The job search process can be daunting. Just like preparing for a big storm to hit, there are some things you can do help prepare for a successful job search. Absolutely Abby spoke to the New Horizons Network organized by Pete Chatfield last week about the Six Ways to take your Job Search by Storm. Here’s the recap if you missed the session.
There are four key areas where preparation will make a difference.
- Research the company before you get into the interview. If you have not done your homework, when the recruiter or hiring manager starts to talk about the company, do not act surprised. If you act surprised, they will think you did not do your due diligence.
- Prepare for the “whys”. The recruiter or hiring manager want to know – why do you want to work for them. This question may sound simple, but it really is an important question. Companies want people who are excited about their product and services and if there is special meaning or connection with the mission they will be more interested in you.
- Prepare your SAR’s. SAR stands for situation, action and results. Develop and practice at least 8-10 situations where you can explain your talents, abilities and results and be ready to use them during the interview process. SAR’s are great for answering behavioral interview questions and the weakness and strength questions.
- Prepare questions to ask the recruiter or hiring manager during and at the end of the interview. Here are some of the questions you might think about asking:
- Is there anything I said that would cause you not to pass me along? While a negative question, it does force out the objections about hiring you.
- If there was one thing you could change about the culture, what would it be?
- How well does my profile match up with the candidate you are looking for?
- Why do you like working for the company?
- Six months from now and you said I exceeded results – what would I have done?
- What are the challenges that keep you up at night and how can I solve them?
Bottom line: The better prepared you are going into the interview, the better impression you will make.
Abby was very clear about this – you cannot complain about anything or anyone while you are in an interview. Not the weather, president or that your favorite team lost a game, the economy, your last job or boss or the fact that the recruiter doesn’t follow up with you. You never know who is listening to you and what impression you are leaving with them.
Bottom line: People like to help others who are positive.
One of the secrets to a successful job search is being persistent with your targeted companies. There are a number ways you can get their attention and stand out of the stack of resumes sitting on their desk. Here are some of the ideas that were shared:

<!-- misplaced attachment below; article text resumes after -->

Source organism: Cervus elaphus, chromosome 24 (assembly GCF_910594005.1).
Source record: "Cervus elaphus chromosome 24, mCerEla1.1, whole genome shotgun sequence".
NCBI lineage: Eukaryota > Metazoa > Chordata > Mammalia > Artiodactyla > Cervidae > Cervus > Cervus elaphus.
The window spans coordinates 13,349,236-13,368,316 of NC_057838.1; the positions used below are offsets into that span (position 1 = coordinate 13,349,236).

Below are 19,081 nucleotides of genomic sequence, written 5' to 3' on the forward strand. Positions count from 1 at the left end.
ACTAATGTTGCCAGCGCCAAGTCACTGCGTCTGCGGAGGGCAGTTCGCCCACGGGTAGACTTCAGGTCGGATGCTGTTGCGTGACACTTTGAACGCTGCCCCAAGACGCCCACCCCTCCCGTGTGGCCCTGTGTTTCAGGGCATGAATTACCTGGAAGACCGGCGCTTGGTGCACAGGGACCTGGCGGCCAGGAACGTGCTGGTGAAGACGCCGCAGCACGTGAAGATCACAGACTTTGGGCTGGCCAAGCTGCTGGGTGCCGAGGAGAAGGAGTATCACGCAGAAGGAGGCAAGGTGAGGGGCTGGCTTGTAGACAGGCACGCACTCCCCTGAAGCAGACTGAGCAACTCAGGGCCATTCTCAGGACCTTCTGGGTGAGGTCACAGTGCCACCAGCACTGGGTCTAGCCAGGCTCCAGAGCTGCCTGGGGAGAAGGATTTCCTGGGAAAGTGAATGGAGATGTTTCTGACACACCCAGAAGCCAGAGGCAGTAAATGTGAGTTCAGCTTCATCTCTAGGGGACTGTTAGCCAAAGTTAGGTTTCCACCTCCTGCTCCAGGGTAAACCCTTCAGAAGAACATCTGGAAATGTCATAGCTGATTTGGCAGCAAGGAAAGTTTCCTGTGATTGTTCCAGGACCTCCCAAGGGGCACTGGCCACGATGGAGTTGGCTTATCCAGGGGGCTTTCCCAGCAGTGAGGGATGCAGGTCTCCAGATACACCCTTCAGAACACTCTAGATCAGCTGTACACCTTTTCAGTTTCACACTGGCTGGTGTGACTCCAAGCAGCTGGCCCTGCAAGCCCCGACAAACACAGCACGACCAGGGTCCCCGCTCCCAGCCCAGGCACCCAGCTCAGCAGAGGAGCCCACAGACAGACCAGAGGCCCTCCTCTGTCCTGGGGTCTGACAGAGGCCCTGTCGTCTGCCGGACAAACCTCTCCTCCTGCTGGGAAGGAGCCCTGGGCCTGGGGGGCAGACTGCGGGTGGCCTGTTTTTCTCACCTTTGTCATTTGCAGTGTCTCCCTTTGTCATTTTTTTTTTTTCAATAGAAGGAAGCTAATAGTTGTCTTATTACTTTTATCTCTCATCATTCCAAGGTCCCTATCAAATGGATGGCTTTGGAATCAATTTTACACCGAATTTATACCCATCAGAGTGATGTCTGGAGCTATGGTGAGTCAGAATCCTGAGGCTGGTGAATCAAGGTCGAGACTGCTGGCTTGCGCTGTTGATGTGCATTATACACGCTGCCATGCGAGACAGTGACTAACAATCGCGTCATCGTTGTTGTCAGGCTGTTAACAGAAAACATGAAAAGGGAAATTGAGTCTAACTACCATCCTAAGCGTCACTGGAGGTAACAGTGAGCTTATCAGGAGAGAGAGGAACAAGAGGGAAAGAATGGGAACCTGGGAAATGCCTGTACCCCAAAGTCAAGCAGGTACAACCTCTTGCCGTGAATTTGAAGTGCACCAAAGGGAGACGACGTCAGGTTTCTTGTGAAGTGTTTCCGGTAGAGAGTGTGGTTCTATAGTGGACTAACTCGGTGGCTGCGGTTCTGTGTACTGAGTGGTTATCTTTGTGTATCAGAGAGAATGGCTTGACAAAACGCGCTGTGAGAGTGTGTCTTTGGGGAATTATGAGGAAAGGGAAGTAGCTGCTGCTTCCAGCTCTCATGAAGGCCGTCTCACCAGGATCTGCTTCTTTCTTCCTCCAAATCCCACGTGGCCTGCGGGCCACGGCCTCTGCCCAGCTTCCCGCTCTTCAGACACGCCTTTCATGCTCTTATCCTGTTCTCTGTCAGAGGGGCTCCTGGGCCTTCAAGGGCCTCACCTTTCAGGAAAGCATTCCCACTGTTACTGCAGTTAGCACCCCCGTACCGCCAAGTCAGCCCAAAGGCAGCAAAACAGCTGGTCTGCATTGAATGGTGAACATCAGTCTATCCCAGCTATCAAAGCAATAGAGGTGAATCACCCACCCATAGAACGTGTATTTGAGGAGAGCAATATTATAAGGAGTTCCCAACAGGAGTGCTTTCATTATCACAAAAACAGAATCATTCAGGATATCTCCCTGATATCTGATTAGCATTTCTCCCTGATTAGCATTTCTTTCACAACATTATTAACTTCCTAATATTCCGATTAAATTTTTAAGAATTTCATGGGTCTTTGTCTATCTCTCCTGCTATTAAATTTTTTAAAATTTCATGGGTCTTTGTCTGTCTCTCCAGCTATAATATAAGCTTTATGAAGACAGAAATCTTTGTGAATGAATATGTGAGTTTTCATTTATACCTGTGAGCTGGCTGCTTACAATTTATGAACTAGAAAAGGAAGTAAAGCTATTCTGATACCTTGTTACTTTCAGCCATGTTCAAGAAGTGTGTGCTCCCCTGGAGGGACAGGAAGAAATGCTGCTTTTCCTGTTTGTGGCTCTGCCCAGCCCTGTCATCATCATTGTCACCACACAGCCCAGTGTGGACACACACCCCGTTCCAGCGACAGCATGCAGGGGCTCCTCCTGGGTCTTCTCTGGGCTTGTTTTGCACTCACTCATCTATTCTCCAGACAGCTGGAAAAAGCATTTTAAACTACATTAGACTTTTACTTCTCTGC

- Send a shoe with a note – Just getting my foot in the door.
- Send an ice cream scooper – Get the scoop on me!
- Personalized fortune cookie with your unique saying.
- Send a cookie clock – it’s time to hire (you).
- Fax your resume – no one uses the fax so when it goes off everyone wants to see who is sending a message.
Bottom line: Take a risk and be unique!
Companies want to have employees who are pliable and flexible. Here are some of the areas where you may need to review how pliable you are:
- Relocation to a new area
- Commuting time or distance
- Hours of the job – many businesses run 24/7 or with extended hours
- Starting a business on your own
- Using temporary jobs, consulting or contracting as a springboard
Bottom line: The more pliable you are, the more opportunities there will be to explore.
Finally, even if you don’t have job think about all the things you have to be thankful for. Even though you may be struggling financially, you probably still have:
In a storm, people do without many of these things we take for granted and then realize what they really do have.
If you find yourself getting down, make your top 10 list and put it in a place where you can review it every day. Another option is to volunteer in your community, it will invigorate your sense of giving to other in greater need than yourself – the added bonus – it is a great way to network and build skills.
Bottom line: Don’t take for granted what you do have in your life.
General Job Search Questions
Toward the end of the presentation, Abby fielded more questions from the group. Here are some of them:
- How do you ask a manager if they are a micro-manager without asking them outright? Here are two suggestions:
- Simply ask, “What is your management style?”
- Find someone who has worked for them in the past and ask them – but be sure you do it after you get the offer.
- How many SARs stories do you need to develop? At least 10 of them and you must memorize them.
- How often can you follow-up after sending in your resume? Once a week – after the deadline for resume submissions has passed.
- References – do I need them? Yes, you need three of them and they need to be from different companies and bosses that you have worked for.
- Salary requirements – what do I say when I am asked? On your cover letter show that salary is negotiable. If you don’t state that, you will not get a call. You can also state a salary range or minimum salary. Remember not to add any bonuses into the salary unless you are in sales.
Bottom Line: Weathering the Job Hunting Storm can be done.
You can review the other two Absolutely Abby sessions here: